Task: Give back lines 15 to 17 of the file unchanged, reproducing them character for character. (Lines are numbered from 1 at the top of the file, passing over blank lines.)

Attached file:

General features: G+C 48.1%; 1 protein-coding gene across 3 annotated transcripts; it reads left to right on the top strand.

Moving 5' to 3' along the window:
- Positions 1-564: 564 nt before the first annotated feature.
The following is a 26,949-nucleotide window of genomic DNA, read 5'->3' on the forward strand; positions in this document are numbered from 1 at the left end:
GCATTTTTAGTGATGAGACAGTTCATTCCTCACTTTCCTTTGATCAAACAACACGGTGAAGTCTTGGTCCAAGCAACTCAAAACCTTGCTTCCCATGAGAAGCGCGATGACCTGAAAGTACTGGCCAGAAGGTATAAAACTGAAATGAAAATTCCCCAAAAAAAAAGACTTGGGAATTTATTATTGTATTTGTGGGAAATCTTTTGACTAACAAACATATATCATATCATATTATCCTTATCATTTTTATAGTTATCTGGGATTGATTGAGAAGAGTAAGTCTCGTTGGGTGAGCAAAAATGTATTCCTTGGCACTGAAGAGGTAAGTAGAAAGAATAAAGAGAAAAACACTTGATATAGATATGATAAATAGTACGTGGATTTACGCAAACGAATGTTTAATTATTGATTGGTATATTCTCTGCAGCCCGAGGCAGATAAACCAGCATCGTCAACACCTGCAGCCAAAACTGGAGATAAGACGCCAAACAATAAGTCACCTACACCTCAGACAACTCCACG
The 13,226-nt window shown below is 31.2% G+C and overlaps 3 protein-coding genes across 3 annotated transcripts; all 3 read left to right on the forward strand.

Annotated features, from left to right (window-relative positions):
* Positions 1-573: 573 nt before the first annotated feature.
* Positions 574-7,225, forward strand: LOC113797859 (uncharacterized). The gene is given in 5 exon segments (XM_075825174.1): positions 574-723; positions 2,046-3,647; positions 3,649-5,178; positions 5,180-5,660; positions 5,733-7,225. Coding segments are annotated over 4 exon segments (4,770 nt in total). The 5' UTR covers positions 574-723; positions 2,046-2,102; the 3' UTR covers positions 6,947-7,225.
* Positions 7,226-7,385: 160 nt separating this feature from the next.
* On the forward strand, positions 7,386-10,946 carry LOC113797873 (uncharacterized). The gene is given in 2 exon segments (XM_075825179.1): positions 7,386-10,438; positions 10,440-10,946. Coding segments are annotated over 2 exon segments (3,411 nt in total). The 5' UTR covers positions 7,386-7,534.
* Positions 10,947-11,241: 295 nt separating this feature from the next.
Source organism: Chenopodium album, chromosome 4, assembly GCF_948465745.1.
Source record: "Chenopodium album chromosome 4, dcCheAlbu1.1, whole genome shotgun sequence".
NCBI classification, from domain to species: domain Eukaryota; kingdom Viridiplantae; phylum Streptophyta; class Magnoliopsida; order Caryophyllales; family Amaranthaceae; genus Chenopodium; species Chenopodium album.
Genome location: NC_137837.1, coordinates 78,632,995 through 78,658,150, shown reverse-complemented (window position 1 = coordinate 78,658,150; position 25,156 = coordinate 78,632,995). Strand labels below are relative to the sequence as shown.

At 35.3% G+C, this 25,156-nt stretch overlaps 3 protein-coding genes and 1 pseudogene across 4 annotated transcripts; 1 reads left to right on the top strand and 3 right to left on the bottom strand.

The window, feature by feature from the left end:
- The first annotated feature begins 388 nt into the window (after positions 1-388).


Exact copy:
NCBI classification, from domain to species: domain Eukaryota; kingdom Viridiplantae; phylum Streptophyta; class Magnoliopsida; order Caryophyllales; family Amaranthaceae; genus Chenopodium; species Chenopodium album.
Genome location: NC_137837.1, coordinates 78,632,995 through 78,658,150, shown reverse-complemented (window position 1 = coordinate 78,658,150; position 25,156 = coordinate 78,632,995). Strand labels below are relative to the sequence as shown.

At 35.3% G+C, this 25,156-nt stretch overlaps 3 protein-coding genes and 1 pseudogene across 4 annotated transcripts; 1 reads left to right on the top strand and 3 right to left on the bottom strand.